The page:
Harwood was eventually identified.  An inquest last year ruled that Harwood had unlawfully killed Tomlinson and he was put on trail for manslaughter.  Incredibly, he was acquitted.  However, the jury at the manslaughter trial was not told details of Harwood’s past record, notably a disciplinary hearing in which he illegally tried to arrest a driver in a road rage incident in 2001, retrospectively altering his notes to justify his actions.  He left the force on health grounds before the hearing could take place, joining the Surrey force and returning to the Met in 2005 where he faced subsequent allegations of punching, throttling, kneeing and threatening other suspects while in uniform in other incidents.

This week’s hearing was initially set up to reconcile those two contradictory verdicts.  However, Harwood’s lawyers intervened and Commander Julian Bennett who chaired the panel stated that Harwood had discredited the police service and undermined public confidence in it and had allowed him to resign.  But also allowed him to keep his full pension.  Ian Tomlinson’s family was, understandably, furious.  The man who unlawfully killed him was allowed to walk free.  They are now taking their case to the civil court.

Some could still argue that after reading all that Simon Harwood was just that clichéd bad apple.  If so, why did the police, as an official body, try so hard and for so long to cover for him?  To protect one of their own even after he was shown to be the worst kind of violent thug? 

This is not an isolated incident.  Take the case of Stephen Laurence.  You might have heard about this.  There’s a much fuller account of it here, but I’ll recap.  Stephen was a teenager living in South London.  In 1993 he and his friend were attacked by a gang of white youths chanting racist slogans.  Stephen was killed.  Five suspects were arrested but not convicted.  The investigation against them was so flawed a public enquiry chaired by Sir William MacPherson was initiated.  The subsequent report concluded that the Metropolitan Police force were ‘institutionally racist’ and that was why Stephen’s killers had not been convicted.  Subsequent reports indicated something else.  Detective Sergeant John Davidson, one of the murder inquiry’s detectives, had taken money from Clifford Norris, a known drug smuggler and the father of one of the chief suspects, David Norris, to obstruct the case and protect the suspects.  Two unnamed police officers were arrested as a result of these allegations but no further action was taken.  Dr Richard Stone who had sat on the panel of the MacPherson Inquiry said that the panel had felt that there was “a large amount of information that the police were either not processing or were suppressing” and “a strong smell of corruption”.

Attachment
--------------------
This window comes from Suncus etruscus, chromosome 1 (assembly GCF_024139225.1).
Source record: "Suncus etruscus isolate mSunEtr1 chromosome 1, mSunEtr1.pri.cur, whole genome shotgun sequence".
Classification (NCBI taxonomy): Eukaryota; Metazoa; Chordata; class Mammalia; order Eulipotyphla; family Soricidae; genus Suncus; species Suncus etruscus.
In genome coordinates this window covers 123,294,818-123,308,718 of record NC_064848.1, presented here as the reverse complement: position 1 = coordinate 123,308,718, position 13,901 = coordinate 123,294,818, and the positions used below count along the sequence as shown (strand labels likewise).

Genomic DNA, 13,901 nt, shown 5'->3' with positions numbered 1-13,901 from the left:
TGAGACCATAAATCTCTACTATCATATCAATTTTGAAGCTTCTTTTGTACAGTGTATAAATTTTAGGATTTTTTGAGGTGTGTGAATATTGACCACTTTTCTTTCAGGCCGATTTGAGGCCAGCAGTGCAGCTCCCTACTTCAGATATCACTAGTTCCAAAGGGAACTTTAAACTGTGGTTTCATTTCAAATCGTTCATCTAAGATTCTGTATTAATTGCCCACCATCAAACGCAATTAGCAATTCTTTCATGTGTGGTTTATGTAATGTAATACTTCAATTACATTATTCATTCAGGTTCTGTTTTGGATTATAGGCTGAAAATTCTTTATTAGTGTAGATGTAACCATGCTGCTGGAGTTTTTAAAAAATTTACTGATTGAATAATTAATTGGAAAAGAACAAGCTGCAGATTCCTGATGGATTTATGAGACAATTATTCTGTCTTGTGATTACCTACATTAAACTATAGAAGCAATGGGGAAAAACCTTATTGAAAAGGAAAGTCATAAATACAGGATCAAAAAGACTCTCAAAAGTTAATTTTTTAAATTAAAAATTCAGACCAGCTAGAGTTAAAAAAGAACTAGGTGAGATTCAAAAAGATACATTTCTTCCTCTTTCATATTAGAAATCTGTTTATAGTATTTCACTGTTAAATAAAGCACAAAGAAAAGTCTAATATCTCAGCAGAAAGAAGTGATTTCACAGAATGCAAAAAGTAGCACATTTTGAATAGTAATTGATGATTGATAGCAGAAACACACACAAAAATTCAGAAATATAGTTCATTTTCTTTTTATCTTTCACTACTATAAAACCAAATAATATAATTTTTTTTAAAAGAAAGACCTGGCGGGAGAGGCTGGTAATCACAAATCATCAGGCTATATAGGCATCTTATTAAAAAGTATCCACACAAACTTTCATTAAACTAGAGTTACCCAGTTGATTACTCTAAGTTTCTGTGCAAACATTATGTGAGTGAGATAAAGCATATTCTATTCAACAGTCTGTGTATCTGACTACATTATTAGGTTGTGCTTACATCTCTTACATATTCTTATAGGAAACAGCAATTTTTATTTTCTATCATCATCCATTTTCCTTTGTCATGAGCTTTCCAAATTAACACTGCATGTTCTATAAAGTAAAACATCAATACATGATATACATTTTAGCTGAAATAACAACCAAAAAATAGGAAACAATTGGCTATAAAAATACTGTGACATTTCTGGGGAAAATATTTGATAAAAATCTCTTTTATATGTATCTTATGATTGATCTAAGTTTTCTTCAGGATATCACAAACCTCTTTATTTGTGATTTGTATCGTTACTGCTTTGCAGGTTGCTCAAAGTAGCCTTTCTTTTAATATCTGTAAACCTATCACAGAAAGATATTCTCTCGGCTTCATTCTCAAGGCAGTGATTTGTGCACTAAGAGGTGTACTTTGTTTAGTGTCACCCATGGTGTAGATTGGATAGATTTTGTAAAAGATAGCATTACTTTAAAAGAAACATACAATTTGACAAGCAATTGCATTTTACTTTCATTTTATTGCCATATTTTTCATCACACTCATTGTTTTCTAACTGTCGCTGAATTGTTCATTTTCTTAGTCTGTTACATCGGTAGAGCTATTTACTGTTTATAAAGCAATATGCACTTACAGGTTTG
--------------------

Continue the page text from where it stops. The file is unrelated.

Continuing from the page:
David Norris along with Gary Dobson were eventually tried and, on January 3 2012, nearly a decade since Stephen’s death, were found guilty of his murder. 

Just two cases.  I could have chosen many more.  Both could have the bad apple cliché applied to them, both could have that cliché blown apart.  The force – the institution – allowed these corrupt police officers not only to get away with it but to flourish as a result of it. 

So what has all this got to do with CHOKED?  Well, sometimes it’s hard to write a police procedural when this is going on in the real world.  It’s difficult to write about damaged but basically decent coppers trying to catch criminals, keep the public safe and generally doing the job they are paid to do.  Coppers like our Phil Brennan who, in the same way Philip Marlowe or Lew Archer wouldn’t be a private eye in real life, probably wouldn’t be a police officer.  Sometimes Linda and I feel like we’re just writing police propaganda, books that say, ‘Don’t look too closely at what we’re doing in the real world, just read about someone who punishes the bad guys and rewards the good ones’.  Maybe that’s just too simplistic and I’d like to think that our books are more complex than that but when you read stuff like the cases detailed above it’s hard not to feel that way.

I know all cops aren’t like that.  I’ve met some that are wonderful individuals.  Who care deeply about the work they do and the public they try to serve and protect.  I’ve also met ex-officers who had to leave because their voice, one of integrity and decency, was being drowned out.  

So what do we do about it?  CHOKED isn’t really a police procedural.  It focuses on Marina Esposito, a psychologist hunting for her missing child.  The police are sidelined for once.  And I have to say, it felt cathartic to do it.  I hope it works. 

Having said all that, the next one, THE DOLL’S HOUSE, currently being written, is procedural once more.  It has to be for the kind of case it involves.  And it’s started me thinking again.  Maybe by presenting police officers as complex individuals instead of black and white cyphers.  I like to think we’ve put in characters to the Tania novels that don’t fit the stereotype.  We’ve had corrupt coppers, amoral, ambitious coppers.  We’ve had corrupt but redeemed cops.  We’ve had cops who are computer nerds, marathon runners and amateur dramatic performers.  We’ve had decent, if flawed, cops.  We’ve had characters.  We’ve had people.

But, a dissenting voice could say, it all turns out alright in the end.  The good guys get rewarded, the bad guys get punished.  Well . . . not always.  Generally, yes, but not always.  I like to mix it up a bit.  The body count in the books is quite high, as is the turnover of leading characters.  This, I think, is a real reflection of the job.  If the cases in the books were real, there would be quite a high attrition rate.  The characters are put in dangerous situations.  They could lose their lives.